For better views, you can also head on a quick 0.5-mile walk along Bridalveil Fall Trail to the base of the waterfall. This offers a better vantage point to see the year-round waterfall plunge down a 620-foot-tall granite cliff.
19. Horsetail Fall Firefall
If you’re looking for things to do in Yosemite in February, seeing Horsetail Falls is a must! This unique natural phenomenon happens only mid to end of February when the evening sun casts a fiery glow upon Horsetail Fall creating the illusion that the waterfall is set on fire.
During this time period, photographers and nature enthusiasts flock to Yosemite to capture the elusive Firefall. In order to manage the visitor crowds, entrance reservations are required on the weekends from the middle to the end of February.
20. The Ansel Adams Gallery
Situated next to Yosemite Valley Welcome Center, Ansel Adams Gallery is a great place to warm up in between snow activities. Here you can enjoy various exhibits by the famous Yosemite photographer and get some inspiration for your own winter photography.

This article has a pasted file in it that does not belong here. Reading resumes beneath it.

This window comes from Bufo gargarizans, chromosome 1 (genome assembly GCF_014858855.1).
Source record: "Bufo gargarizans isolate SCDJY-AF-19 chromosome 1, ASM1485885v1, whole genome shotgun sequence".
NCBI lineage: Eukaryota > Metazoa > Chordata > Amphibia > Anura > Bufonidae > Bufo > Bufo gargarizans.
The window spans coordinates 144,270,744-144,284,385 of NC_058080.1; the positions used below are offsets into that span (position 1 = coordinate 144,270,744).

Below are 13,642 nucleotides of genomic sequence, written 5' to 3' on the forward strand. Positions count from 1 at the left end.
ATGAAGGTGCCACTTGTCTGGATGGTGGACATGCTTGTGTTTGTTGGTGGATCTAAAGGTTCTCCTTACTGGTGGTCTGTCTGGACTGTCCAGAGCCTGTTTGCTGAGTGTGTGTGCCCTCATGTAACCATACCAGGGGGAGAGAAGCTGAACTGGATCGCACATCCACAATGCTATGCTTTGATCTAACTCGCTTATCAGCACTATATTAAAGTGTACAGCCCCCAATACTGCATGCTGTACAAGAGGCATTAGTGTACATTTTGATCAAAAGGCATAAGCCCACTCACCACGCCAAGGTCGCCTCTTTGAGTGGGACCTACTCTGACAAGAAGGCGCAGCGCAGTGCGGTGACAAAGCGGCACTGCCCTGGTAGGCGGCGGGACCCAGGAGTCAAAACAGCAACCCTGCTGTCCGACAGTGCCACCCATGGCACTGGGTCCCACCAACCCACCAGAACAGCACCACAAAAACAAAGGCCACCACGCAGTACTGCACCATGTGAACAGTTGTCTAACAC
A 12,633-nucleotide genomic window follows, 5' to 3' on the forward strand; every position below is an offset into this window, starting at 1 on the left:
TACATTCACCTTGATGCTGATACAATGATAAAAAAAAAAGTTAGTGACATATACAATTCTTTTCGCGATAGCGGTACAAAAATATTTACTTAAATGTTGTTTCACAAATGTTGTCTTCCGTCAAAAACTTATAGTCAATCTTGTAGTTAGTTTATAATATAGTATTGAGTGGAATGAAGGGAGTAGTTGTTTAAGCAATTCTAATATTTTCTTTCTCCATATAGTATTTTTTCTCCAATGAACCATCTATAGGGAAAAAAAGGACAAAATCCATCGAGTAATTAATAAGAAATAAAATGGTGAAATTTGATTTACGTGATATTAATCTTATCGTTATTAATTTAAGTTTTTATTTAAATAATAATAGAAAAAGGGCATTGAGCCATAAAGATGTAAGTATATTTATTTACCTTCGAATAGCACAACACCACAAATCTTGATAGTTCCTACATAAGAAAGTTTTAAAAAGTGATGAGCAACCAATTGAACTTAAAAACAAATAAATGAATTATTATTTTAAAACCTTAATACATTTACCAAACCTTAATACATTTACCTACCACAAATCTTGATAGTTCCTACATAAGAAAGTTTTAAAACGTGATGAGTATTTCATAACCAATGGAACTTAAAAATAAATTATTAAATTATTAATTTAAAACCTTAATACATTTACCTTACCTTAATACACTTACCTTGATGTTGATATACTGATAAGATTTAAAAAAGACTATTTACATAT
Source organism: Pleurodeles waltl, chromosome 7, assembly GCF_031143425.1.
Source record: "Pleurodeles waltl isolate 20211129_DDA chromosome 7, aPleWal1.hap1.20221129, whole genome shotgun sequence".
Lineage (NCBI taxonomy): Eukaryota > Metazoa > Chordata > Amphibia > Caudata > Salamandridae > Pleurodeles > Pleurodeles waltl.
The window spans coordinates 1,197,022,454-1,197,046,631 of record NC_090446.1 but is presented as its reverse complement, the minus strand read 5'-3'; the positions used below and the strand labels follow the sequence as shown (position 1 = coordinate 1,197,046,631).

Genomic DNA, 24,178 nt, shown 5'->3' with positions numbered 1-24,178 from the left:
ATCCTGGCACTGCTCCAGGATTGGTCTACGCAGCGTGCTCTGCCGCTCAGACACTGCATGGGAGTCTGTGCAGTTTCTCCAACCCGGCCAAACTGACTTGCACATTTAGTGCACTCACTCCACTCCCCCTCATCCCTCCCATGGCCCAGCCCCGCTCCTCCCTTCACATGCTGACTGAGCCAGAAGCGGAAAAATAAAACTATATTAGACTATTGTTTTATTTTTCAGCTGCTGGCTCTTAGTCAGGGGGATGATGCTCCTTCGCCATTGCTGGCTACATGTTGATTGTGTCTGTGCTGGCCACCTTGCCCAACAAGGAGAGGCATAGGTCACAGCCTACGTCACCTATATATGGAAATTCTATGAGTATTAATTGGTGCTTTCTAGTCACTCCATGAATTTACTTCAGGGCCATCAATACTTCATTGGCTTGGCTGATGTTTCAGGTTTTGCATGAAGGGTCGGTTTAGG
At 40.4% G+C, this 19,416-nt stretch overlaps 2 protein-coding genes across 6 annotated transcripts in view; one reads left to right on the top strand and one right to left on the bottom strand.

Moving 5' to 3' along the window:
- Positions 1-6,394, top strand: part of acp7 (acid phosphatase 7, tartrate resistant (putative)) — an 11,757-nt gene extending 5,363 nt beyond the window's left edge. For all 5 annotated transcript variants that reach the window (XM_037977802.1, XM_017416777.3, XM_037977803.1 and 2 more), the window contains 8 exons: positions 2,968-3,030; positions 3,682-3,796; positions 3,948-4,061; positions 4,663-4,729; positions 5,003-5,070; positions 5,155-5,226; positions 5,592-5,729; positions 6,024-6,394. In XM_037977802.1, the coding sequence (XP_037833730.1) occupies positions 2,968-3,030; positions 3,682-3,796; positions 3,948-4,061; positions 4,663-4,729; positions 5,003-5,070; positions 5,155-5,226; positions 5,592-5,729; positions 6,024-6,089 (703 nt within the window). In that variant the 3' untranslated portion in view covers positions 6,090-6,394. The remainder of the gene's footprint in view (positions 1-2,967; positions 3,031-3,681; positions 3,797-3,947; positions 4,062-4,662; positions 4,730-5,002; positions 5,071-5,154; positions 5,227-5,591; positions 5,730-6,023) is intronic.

To celebrate the winter season, The Ansel Adams Gallery often features winter prints, showcasing some of Ansel Adam’s most captivating shots taken during the colder months. The gallery frequently hosts educational programs and workshops allowing visitors to gain insights into the artistry behind the lens.
The gallery is open seven days a week throughout the year, except for Thanksgiving Day and Christmas Day.
Map Of Things To Do In Yosemite In Winter:
Map Tip: Click on each location to see more details!
Snow-capped granite mountains, frozen waterfalls, and crowdless trails are just a few of the best parts about traveling to Yosemite in winter.
Winter in Yosemite requires a bit more preparation, but the rewards of seeing the landscapes transform into a magical winter wonderland are so well worth it!
Looking for more California travel inspiration? Here are a few other popular posts that you may like:
- Yosemite Winter Packing List
- 20 Best Places Where To See Fall Colors In Yosemite
- Guide To Visiting Yosemite National Park In Fall
- California Winter Packing List (By a Local)
- 15 Fun Things To Do In Mammoth Lakes In Winter
- 16 Amazing Places To See Big Trees In California